PARIS — François Hollande, the 57-year-old favored to be elected narrowly on Sunday as France’s president, is no revolutionary. He likes to talk of “harmony” and “pragmatism” and often quotes the poet and politician Aimé Césaire about “lucid hope.”
With a father on the far right and a social-worker mother, Mr. Hollande grew up on the edge of the 1968 protests that nearly overthrew the French government. They shocked him, but also politicized him, he said in a recent interview, making him understand that change was possible even in the France of Charles de Gaulle.
“I’ve never been a revolutionary, I never thought that the street, the social movement, could overthrow the established order,” Mr. Hollande said. “I have always thought like a Socialist, a social democrat — like a democrat, also. What we had to change, we must first convince the people themselves.”
One of his closest friends, Jean-Maurice Ripert, a diplomat, said that Mr. Hollande “is someone serious, even obstinate, and we knew you had to fight for things in the long term.”
The one and only Socialist president of France, François Mitterrand, left office 17 years ago. Yet Mr. Hollande appears to be on the cusp of winning what can seem like a lifelong battle, having told friends at age 15 that he expected to become president.
Still, he can seem a most unlikely heir to the republican throne of de Gaulle or Mr. Hollande’s model, Mr. Mitterrand, whose gestures he channels. Charming and convivial, Mr. Hollande has always been a man of the second rank, an adviser to more compelling and powerful figures.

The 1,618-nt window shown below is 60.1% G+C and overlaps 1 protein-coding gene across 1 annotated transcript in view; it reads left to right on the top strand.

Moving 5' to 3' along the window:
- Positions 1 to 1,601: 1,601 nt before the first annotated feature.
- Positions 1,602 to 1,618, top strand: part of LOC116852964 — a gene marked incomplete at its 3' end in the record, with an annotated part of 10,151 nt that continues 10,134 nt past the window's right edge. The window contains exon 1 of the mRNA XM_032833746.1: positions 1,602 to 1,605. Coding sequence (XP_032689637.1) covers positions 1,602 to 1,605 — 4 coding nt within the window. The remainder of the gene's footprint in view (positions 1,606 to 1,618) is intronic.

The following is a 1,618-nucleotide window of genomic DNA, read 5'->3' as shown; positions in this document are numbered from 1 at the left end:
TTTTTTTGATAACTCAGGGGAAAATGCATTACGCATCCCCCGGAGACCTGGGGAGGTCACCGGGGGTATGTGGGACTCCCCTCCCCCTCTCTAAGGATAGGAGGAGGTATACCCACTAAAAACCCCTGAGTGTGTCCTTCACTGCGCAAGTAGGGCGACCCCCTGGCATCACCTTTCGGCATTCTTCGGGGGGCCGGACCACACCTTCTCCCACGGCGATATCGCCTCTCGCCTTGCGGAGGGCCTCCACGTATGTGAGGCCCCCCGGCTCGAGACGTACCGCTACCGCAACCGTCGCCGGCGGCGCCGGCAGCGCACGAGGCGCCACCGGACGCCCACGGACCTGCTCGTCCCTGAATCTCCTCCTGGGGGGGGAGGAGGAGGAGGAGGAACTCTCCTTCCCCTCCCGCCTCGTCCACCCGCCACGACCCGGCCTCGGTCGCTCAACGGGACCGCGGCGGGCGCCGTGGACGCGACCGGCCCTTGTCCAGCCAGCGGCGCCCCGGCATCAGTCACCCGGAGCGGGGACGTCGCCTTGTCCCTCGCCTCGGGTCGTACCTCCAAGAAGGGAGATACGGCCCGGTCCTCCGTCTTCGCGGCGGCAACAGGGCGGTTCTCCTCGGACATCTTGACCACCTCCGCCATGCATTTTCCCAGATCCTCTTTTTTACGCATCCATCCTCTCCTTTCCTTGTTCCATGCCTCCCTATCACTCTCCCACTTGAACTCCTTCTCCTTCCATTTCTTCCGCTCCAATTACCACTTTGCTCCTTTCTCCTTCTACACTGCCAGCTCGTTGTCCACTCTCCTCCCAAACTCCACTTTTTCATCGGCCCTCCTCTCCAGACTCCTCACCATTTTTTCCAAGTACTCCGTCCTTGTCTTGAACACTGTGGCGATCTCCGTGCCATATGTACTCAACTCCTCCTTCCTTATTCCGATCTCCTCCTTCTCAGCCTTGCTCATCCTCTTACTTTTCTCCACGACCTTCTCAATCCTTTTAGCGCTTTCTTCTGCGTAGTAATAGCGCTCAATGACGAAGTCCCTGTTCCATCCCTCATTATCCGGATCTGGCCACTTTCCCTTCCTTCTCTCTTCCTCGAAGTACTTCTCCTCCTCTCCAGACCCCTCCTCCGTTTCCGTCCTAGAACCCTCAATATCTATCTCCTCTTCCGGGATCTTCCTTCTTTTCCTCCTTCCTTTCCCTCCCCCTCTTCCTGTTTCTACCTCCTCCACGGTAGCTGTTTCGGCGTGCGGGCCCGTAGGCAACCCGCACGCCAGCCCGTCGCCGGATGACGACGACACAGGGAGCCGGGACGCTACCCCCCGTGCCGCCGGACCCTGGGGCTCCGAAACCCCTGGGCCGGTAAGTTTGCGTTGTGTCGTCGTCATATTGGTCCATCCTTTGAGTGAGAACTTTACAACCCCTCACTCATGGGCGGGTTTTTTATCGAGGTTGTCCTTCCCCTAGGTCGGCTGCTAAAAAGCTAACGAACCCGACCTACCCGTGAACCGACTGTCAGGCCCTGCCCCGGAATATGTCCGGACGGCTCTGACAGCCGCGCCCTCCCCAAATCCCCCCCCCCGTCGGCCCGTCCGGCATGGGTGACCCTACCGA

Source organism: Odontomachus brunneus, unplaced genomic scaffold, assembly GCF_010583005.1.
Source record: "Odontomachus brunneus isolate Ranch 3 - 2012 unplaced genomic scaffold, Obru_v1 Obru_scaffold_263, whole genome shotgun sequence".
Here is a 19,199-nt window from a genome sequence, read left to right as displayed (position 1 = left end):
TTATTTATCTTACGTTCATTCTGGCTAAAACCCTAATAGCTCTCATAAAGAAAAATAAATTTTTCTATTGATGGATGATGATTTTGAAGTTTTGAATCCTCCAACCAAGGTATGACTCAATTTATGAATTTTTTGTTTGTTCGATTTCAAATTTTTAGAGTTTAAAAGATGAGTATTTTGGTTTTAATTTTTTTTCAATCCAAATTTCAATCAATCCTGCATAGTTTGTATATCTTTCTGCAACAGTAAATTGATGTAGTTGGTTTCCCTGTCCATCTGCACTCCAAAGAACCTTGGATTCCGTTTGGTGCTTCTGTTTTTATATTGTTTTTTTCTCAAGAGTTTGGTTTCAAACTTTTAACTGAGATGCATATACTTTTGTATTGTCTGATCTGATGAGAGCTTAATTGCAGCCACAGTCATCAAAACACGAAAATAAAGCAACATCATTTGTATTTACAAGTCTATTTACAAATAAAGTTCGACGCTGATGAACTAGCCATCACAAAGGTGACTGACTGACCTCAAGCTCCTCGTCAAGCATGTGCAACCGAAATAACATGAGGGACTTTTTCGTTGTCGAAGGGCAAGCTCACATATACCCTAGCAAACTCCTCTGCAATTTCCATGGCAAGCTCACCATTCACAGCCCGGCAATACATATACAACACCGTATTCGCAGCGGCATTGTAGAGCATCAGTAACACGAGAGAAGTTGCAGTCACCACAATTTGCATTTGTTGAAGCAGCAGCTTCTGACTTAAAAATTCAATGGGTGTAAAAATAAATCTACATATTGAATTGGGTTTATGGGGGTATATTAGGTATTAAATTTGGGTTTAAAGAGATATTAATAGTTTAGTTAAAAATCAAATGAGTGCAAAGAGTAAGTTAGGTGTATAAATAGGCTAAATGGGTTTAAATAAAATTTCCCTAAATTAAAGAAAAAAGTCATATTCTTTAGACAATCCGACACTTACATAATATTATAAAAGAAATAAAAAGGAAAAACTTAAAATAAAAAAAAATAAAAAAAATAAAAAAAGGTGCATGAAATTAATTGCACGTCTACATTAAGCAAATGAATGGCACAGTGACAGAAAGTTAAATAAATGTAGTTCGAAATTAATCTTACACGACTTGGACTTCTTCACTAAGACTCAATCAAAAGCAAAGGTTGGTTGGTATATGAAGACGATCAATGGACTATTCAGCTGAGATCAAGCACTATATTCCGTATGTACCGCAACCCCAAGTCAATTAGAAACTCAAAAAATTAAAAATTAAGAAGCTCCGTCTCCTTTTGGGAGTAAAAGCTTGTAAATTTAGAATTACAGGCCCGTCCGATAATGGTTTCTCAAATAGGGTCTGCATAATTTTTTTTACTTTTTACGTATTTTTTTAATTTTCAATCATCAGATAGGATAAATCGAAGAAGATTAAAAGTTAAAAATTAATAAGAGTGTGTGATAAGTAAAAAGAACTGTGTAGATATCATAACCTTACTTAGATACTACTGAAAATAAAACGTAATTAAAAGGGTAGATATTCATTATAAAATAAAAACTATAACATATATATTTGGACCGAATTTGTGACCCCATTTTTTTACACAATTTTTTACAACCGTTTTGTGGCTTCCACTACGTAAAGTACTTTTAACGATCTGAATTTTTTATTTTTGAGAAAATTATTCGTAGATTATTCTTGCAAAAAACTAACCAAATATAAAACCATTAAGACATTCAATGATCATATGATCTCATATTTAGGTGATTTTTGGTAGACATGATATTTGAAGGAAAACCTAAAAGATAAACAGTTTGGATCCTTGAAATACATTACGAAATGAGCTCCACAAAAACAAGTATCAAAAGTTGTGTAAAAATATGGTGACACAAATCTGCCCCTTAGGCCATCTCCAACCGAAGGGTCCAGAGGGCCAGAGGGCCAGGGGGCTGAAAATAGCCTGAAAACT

A Socialist rival, Laurent Fabius, once compared him to a “fraise des bois,” a fragile woodland strawberry, and said he was a man best suited, like a waiter, to “pass the dishes.” There have been many insults, all suggesting that Mr. Hollande, who liked his cheese and chocolate, was “soft,” without convictions or backbone.
But he has persevered, overcoming numerous slights and humiliations, transforming himself in ways that have surprised many, including the current president, Nicolas Sarkozy.
“I didn’t come to the first rank either by chance or by obsession,” Mr. Hollande said in the interview. “I got there because I put myself in this situation, and because I deserved it.”
If the fables of Jean de La Fontaine are among France’s greatest cultural treasures, forming the minds of countless children, Mr. Hollande is a fine example of the virtues of the tortoise, not the hare; the ant, not the grasshopper. He has shown diligence, patience and quiet calculation in rising to lead a Socialist Party desperate to win but riven by rivalries and the scandal surrounding a putative candidate, Dominique Strauss-Kahn.
After ceding the nomination in 2007 to Ségolène Royal, his partner at the time, who lost badly to Mr. Sarkozy, Mr. Hollande prepared to run against Mr. Strauss-Kahn, once considered a shoo-in, and then against Mr. Sarkozy. Mr. Hollande split with Ms. Royal, the mother of their four children, and says he has found happiness with a journalist, Valérie Trierweiler, now 47, a mother of three, who divorced her husband, an editor, after an affair that Mr. Hollande’s biographer, Serge Raffy, said began in 2005.
Mr. Hollande went on a tough diet, hardened his positions and his character, bought stylish eyeglasses and mapped out a campaign of moderate change coupled with reassuring rhetoric. He has stayed the course in his yearlong campaign, rarely inspiring passion, but accumulating credibility and a competitive edge.